Games

Convergence of Gaming and Gambling

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Regulators are turning some attention to an interesting phenomenon: gambling and gaming are starting to merge. This is raising concern as both gaming and gambling can be addictive and such products, services, and platforms present the risk of user vulnerability.

Different aspects of this merging are being studied. Still, it is a somewhat recent phenomenon whose broader context has yet to be assessed.

This article will look at critical areas of inquiry connected to the merging of gambling and gaming, including definitions and framework, risk, the response of legislators, and drivers.

 

Definitions and Framework

Gaming and gambling are not dissimilar concepts. Sometimes, they’re used interchangeably. There is an important difference: gaming takes skill to achieve positive results. With gambling, you’re relying on luck or chance.

How do you achieve a positive outcome when the two have converged? Obviously, you need a little bit of both. Many games have gambling components, and gambling platforms have gaming components. Stakeholders have developed a framework to tell the difference as both gaming and gambling components have skyrocketed in popularity.

The Benefits of Merging

The convergence may have risks, but it’s not without benefits too. Websites like PlayCanada, which provide comprehensive guides to legal, live, and online gambling, as well as mobile gaming platforms, have changed the way online gambling operates.

They give casino operators, app producers, and other stakeholders reliable ways to inform and serve users globally. Today, you’d be hard-pressed to find an online casino launching without considering apps and mobile access.

Both gaming and gambling have become more exciting post-convergence. The number of people participating in the niches has increased too. However, the real effect of convergence has not been fully established, and further research is needed.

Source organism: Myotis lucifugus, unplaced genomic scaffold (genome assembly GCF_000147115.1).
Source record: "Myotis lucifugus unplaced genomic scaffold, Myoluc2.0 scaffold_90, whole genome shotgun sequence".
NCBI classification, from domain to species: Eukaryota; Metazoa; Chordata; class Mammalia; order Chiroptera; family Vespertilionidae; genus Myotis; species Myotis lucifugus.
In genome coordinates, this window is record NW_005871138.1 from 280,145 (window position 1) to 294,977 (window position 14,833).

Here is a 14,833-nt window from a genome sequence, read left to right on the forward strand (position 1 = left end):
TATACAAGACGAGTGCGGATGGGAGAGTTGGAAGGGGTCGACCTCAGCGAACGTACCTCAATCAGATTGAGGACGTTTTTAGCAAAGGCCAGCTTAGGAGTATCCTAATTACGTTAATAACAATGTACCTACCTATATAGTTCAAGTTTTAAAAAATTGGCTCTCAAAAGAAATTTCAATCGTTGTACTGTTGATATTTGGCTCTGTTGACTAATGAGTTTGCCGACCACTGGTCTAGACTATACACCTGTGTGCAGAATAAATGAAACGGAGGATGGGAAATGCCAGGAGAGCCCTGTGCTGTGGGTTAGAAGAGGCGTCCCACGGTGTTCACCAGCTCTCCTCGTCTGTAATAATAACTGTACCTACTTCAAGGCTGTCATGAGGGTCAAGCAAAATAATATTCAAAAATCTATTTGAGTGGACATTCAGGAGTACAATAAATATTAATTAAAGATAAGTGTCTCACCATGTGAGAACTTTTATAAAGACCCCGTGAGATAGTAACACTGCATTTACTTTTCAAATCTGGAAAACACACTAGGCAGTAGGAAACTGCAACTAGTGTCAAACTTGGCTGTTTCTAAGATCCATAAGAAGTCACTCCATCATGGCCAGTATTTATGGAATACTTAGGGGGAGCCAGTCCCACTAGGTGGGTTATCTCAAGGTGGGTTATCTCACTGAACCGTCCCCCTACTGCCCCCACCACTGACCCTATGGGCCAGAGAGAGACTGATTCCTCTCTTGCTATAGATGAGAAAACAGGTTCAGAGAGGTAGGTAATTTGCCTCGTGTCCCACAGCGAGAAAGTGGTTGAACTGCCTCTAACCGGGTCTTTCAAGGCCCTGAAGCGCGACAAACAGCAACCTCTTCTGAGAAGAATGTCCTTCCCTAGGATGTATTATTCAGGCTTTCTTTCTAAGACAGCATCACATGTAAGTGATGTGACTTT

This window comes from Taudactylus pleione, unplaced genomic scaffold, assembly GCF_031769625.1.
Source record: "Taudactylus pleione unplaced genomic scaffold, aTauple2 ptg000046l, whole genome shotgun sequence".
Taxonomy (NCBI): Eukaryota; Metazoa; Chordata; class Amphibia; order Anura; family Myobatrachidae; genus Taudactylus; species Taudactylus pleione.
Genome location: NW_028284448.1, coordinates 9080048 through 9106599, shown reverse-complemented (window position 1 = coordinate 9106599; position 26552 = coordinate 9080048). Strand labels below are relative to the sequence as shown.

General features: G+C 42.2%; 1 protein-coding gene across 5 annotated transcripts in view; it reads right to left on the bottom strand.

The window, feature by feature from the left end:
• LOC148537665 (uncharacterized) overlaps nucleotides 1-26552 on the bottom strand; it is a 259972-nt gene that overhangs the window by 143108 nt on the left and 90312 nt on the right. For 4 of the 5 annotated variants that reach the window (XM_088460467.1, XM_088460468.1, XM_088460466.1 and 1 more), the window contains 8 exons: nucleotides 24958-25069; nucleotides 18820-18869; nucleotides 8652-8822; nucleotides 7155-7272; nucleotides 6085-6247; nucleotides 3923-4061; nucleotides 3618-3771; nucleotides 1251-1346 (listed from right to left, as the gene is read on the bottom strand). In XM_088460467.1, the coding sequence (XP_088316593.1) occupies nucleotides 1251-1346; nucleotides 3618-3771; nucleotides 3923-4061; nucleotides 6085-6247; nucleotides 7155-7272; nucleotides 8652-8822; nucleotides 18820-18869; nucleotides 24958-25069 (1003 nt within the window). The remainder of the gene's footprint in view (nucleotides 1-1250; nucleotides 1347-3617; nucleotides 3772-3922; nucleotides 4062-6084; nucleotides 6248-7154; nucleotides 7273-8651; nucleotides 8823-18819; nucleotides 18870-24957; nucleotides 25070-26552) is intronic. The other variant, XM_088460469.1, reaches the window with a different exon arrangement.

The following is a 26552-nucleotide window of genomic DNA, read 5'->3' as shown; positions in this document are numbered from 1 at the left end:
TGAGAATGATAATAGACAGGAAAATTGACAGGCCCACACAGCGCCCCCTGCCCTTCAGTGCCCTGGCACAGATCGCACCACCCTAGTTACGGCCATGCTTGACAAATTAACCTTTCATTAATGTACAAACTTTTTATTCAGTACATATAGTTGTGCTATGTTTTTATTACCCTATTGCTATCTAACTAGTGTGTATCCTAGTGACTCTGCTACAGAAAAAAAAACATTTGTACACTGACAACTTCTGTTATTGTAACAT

Convergence Examples

Two examples are playing casino games on social networks and video games that allow players to make bets. Another example is so-called loot box video games, where some features of the game require additional payment.

Game-show-themed devices are an obvious example of game-like gambling. They are different from pure gambling in that they introduce the element of skill. Other machines come with a function that involves the need for a certain skill. According to researchers, these features draw and sustain the interest of younger players.

Other Differences

Gambling involves wagering an asset on a certain event with an unpredictable outcome in its purest form. There are three typical elements here: risk, reward, and consideration. The risk comes from relying on chance or luck. The reward is a valuable asset, usually money. The consideration is the bet itself.

There’s a lot more variety where gaming is concerned. There are all kinds of genres and types. You can play games on your desktop or mobile. They can be electronic, console-based, or digital. They can even include board games. Games on social networks involve social play or roleplay.

After reading this clarification, gaming might seem far more complicated than gambling. This is indeed the case, and experts have tried to categorize games. They’ve come up with four categories: competitive games, chance- or luck-based games, simulation, and vertigo. The first two types are crucial in the combination of skill, chance, and luck.

Dangers

As mentioned, the merging of gaming and gambling is not without risk. Platforms that combine gaming and gambling are driven by technological advances and commercial interest.

Many operators offer people free bets, no-deposit bonuses, or other perks to attract their interest. It’s all too easy to move from ‘free’ betting, where you wager virtual funds, to wagering real money and losing it.

Lawmakers are turning attention to potential issues. As the evidence of risk and harm is limited, legislators are not scrambling to impose restrictions on gambling-gaming hybrids yet.

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